At step 200, the central database had already recorded the cluster ID, and all of the items in the cluster, as well as their tag ID's as this information was transmitted to the central database when the clusters were originally formed. Accordingly, after completion of step 206, the central database has recorded each item received, as the cluster ID can be determined from the threshold number of items read, and from the cluster ID, each item in the cluster can be determined. In step 202, the central database recorded the identify of the truck that brought the cluster as well as the loading dock at which the cluster was received. In step 208, the database system recorded where the cluster is being stored. The central database has also recorded when the items were received, when they were stored and how long they spent in transit. The central database may also have received additional information from writeable fields on the tags that pertain to items in the cluster.
In step 210, a forklift with an interrogator will pick up the cluster of items from storage. In step 210, the forklift reads the tag on each item in the threshold number of items in the cluster of items and transmits the tag IDs read to the central database to verify that the cluster of items is, in fact, the correct cluster of items that the forklift was supposed to pickup. In step 214, the forklift transports the cluster to a staging location and deposits the cluster. Between the storage location and the staging location, the forklift reads the location tags embedded in the floor at key locations to provide a complete trail of the cluster of items. Accordingly, at step 214, the central database system has recorded which items have been removed from storage, that the storage location is now vacant and ready for use, the staging area where the items have been deposited, and also the times at which each of these events occurred.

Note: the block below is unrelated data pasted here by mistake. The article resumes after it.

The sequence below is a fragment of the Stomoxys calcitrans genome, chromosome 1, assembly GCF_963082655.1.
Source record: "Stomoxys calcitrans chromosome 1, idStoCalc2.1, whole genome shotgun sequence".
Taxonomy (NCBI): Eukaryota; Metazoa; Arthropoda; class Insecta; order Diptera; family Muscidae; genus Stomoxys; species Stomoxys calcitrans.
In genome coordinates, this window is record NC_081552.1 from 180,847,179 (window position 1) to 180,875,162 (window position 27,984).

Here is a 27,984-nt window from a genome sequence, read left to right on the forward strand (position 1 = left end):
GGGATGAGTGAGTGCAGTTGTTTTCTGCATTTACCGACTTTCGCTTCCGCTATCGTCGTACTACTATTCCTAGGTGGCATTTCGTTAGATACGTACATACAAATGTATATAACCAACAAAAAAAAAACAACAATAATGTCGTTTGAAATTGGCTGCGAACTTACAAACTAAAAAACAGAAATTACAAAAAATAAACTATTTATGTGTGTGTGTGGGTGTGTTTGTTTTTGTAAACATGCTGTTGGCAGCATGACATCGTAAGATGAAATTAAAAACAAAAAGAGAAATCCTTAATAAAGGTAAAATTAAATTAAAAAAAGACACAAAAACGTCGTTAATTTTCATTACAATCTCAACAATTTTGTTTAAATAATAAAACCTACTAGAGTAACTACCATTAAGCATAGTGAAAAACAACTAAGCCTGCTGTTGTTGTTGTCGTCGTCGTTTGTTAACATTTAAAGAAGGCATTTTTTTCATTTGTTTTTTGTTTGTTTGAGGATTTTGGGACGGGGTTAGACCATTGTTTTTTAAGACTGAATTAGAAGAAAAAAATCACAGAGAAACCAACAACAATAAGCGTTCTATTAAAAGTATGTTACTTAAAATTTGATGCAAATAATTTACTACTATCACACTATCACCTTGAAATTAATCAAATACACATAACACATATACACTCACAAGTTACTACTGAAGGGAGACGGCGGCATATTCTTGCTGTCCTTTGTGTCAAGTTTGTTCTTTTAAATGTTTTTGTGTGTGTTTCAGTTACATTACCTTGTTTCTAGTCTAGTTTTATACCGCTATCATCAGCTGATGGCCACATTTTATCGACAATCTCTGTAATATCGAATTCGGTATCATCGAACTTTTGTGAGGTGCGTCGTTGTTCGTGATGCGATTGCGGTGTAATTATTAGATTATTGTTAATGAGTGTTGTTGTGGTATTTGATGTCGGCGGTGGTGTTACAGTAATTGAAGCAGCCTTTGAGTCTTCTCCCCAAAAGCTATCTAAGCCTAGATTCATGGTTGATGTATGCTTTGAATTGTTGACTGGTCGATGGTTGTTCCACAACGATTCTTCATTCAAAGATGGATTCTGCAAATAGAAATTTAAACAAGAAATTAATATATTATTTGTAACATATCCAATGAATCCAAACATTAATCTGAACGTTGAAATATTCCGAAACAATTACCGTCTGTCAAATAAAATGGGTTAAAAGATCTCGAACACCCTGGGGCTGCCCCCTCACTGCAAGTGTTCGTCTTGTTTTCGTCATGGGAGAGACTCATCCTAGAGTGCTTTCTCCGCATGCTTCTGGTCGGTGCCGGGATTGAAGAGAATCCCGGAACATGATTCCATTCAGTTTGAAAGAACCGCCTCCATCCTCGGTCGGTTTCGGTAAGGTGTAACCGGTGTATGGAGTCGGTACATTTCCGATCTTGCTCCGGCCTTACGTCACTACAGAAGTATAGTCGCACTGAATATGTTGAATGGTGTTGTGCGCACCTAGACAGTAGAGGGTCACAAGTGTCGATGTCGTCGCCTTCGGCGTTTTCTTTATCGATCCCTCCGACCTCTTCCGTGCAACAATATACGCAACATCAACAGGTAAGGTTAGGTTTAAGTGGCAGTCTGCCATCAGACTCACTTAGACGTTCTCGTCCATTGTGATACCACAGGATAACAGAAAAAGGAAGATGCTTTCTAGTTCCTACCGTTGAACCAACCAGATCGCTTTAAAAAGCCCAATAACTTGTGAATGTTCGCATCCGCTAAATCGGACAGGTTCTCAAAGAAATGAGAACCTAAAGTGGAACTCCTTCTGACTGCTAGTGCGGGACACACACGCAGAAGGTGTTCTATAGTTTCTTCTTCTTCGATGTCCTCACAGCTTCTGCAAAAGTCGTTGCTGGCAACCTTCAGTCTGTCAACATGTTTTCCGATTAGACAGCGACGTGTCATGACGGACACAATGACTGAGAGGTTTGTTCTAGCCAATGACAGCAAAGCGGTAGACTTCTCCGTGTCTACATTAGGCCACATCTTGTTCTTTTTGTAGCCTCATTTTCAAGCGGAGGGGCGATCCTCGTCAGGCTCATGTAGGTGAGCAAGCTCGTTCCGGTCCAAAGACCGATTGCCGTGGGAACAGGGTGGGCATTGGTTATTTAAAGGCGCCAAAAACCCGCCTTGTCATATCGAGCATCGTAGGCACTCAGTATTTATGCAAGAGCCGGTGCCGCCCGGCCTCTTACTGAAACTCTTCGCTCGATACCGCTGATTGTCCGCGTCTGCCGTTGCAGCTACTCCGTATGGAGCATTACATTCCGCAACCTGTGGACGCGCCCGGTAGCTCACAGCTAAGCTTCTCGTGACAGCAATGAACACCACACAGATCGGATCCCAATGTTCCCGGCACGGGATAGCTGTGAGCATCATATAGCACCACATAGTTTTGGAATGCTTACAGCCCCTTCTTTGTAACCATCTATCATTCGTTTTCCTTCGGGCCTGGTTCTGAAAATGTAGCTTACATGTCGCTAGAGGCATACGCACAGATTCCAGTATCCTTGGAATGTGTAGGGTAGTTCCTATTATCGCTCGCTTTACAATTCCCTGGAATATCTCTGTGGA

Referring to FIG. 7, an interrogator on the forklift reads the location tag at the staging location and transmits this information to the central database in step 216. In step 218, an operator at the staging location breaks down the cluster by opening the box, tag, crate or removing the stretch wrap from the pallet, and places the items on a conveyance for transporting for processing in step 220. In step 222, an interrogator reads individual tags of individual items as they are transported for processing. This information is then transmitted to the central database. In step 224, a reconciliation is made between the individual tags of individual items read in step 222 and the list of items for that cluster ID. This information is then forwarded to receiving, accounts payable, and other departments that require it. After completion of step 224, the cluster ID is removed as an active element in the database in step 226. The method then proceeds according to the flow chart of FIG. 8, which outlines steps in which a new cluster is formed.